On 13th June, over 300 guests gathered for the annual GDST Summit to explore how we, as educators, can equip girls for the future.
Cheryl Giovannoni, GDST CEO, set the agenda for the day with a galvanising speech. “If the girls in our schools are to storm new frontiers like never before,” she said, “we have to equip them to change the world and create a better future, for the benefit of all.”
On the subject of women and leadership, she spoke of the need to “create a modern world where powerful feminine traits are equally valued and expressed by both men and women.”
This, she said, contrasted with today’s reality, with boardrooms being seen as male-dominated theatres of combat – “The meeting room is not the colosseum. And, frankly, you are not Russell Crowe.”
Cheryl ended her speech with a rousing call, affirming that, “We will work tirelessly to help GDST girls overcome any limitations imposed on them. To be progressive and pioneering. To reshape the world for the better… and the world is going to have to listen.”
Guests were then treated to an inspiring talk by Karen Blackett OBE, Chair of MediaCom UK and WPP UK Country Manager. She highlighted the importance of personal branding and the qualities required for great leadership, through an exploration of her own remarkable story.
She advised that, “Trust and empathy are critical to building a sustainable career… emotional intelligence is more important than IQ.”
Emphasising the importance of soft skills, Karen added that, “The ability to public speak, talk and be able to communicate effectively needs to be a really big focus for schools.”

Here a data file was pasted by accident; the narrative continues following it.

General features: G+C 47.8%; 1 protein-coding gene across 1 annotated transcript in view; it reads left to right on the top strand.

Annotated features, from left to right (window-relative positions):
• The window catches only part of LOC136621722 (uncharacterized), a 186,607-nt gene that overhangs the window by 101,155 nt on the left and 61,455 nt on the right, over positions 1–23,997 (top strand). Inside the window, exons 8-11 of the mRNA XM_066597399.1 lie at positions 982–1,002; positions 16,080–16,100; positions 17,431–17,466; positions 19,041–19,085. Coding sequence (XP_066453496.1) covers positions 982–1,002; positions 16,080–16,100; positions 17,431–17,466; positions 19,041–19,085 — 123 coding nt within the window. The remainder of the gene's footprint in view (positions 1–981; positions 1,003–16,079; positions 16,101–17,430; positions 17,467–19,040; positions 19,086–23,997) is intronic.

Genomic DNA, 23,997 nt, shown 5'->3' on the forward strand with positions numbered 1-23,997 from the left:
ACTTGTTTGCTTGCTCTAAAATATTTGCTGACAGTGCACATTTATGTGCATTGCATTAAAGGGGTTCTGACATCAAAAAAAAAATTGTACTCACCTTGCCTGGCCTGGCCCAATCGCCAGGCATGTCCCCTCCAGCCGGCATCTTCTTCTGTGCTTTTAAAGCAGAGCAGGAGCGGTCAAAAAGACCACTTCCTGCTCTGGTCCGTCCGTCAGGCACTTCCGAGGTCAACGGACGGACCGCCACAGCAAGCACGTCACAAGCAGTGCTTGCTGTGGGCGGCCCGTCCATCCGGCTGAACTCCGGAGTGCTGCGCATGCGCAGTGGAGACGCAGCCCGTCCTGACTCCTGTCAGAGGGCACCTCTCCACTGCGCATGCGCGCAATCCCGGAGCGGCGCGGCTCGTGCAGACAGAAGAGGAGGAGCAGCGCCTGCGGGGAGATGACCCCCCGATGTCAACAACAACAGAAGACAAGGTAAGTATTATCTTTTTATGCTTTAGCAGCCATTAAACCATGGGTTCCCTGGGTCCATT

The meeting room is not the colosseum. And, frankly, you are not Russell Crowe.
Cheryl Giovannoni, GDST CEO
Next up was the Rt Hon Nicky Morgan MP, Chair of the Treasury Select Committee and former Secretary of State for Education and Minister for Women and Equalities. She spoke eloquently about how her education shaped her (including her brief stint at Wimbledon High School!) and how schools shape society.
She said, “At its heart education is about human flourishing.” She continued, “There shouldn’t be a list of approved character traits the government says pupils must develop, character shouldn’t be assessed but character traits can be taught and not left to chance.”
The afternoon gave guests the opportunity to ask questions of an expert panel featuring Afua Hirsch (journalist, author, broadcaster), Dr Emily Grossman (scientist, broadcaster, writer), Simon Henderson (Head Master, Eton College), and Sir David Bell (Vice Chancellor, University of Reading).
Topics included the effect of social media on children, the role of men in bringing about gender equality and the role of exams in recognising the achievements of schools and pupils.
The Summit ended with the Inspiring Females panel, chaired by Kirsty Von Malaise, Head of Norwich High School, featuring an impressive line-up of students and young GDST alumnae. These included Jenny Raw, Nottingham Girls’ High School alumna, who has recently represented the UK at the UN. Using their experience, they offered terrific insights and advice on a swathe of issues that impact upon girls and young women at school, university and in the workplace.
Many of the themes from the day rippled well-beyond the confines of the Summit with coverage in The Times, Marie Claire, the Mail and TES.
At the evening reception which followed the Summit, Dr Nirupa Murugaesu was named Alumna of the Year for her pioneering work on the 100,000 Genomes Project, which is transforming cancer treatment in the NHS. Nirupa’s success, and those of her peers, is a fitting reminder of how we’re equipping girls for the future.
Thank you to Miranda Green for chairing the event and to all of our speakers, panellists, students, and alumnae.